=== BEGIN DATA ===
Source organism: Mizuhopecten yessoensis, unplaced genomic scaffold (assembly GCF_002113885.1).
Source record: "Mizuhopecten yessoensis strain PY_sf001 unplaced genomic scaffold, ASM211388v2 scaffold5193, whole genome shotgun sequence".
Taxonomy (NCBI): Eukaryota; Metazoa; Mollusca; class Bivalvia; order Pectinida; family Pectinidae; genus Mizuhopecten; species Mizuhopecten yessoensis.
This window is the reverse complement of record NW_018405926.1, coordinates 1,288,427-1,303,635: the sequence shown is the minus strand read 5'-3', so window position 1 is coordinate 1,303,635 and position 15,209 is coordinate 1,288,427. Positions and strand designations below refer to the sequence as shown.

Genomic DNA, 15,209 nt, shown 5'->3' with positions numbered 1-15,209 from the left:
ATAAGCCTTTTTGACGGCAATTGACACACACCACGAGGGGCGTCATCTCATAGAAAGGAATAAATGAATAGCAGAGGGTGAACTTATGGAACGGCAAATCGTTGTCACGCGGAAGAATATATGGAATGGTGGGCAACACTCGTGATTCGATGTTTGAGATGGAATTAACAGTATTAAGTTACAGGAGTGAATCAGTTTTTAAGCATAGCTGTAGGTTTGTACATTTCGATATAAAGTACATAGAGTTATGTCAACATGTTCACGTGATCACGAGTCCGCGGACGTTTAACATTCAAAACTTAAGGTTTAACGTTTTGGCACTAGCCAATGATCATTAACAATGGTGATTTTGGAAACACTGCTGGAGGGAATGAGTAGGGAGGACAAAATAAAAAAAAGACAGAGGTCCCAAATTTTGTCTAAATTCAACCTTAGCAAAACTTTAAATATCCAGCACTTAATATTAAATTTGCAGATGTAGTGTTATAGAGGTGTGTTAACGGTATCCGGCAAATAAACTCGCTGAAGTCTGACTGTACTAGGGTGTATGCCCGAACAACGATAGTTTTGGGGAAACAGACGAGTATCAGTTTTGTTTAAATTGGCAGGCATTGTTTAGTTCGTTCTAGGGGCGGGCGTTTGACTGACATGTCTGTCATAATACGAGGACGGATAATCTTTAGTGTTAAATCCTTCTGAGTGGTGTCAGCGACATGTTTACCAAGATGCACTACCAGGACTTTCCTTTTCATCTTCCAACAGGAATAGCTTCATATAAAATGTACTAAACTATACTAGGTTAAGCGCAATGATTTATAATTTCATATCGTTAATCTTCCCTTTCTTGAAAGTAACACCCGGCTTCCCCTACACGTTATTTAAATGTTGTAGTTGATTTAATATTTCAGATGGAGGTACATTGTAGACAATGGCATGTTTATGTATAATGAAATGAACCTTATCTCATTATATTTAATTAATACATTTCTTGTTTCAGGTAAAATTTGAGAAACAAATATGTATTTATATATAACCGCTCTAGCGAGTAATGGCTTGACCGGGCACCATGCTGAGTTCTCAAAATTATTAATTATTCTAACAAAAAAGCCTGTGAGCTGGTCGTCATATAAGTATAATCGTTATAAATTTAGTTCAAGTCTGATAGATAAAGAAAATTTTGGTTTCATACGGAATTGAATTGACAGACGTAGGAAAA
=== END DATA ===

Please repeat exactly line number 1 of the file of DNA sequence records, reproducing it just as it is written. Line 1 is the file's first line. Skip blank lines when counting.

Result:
Source organism: Mizuhopecten yessoensis, unplaced genomic scaffold (assembly GCF_002113885.1).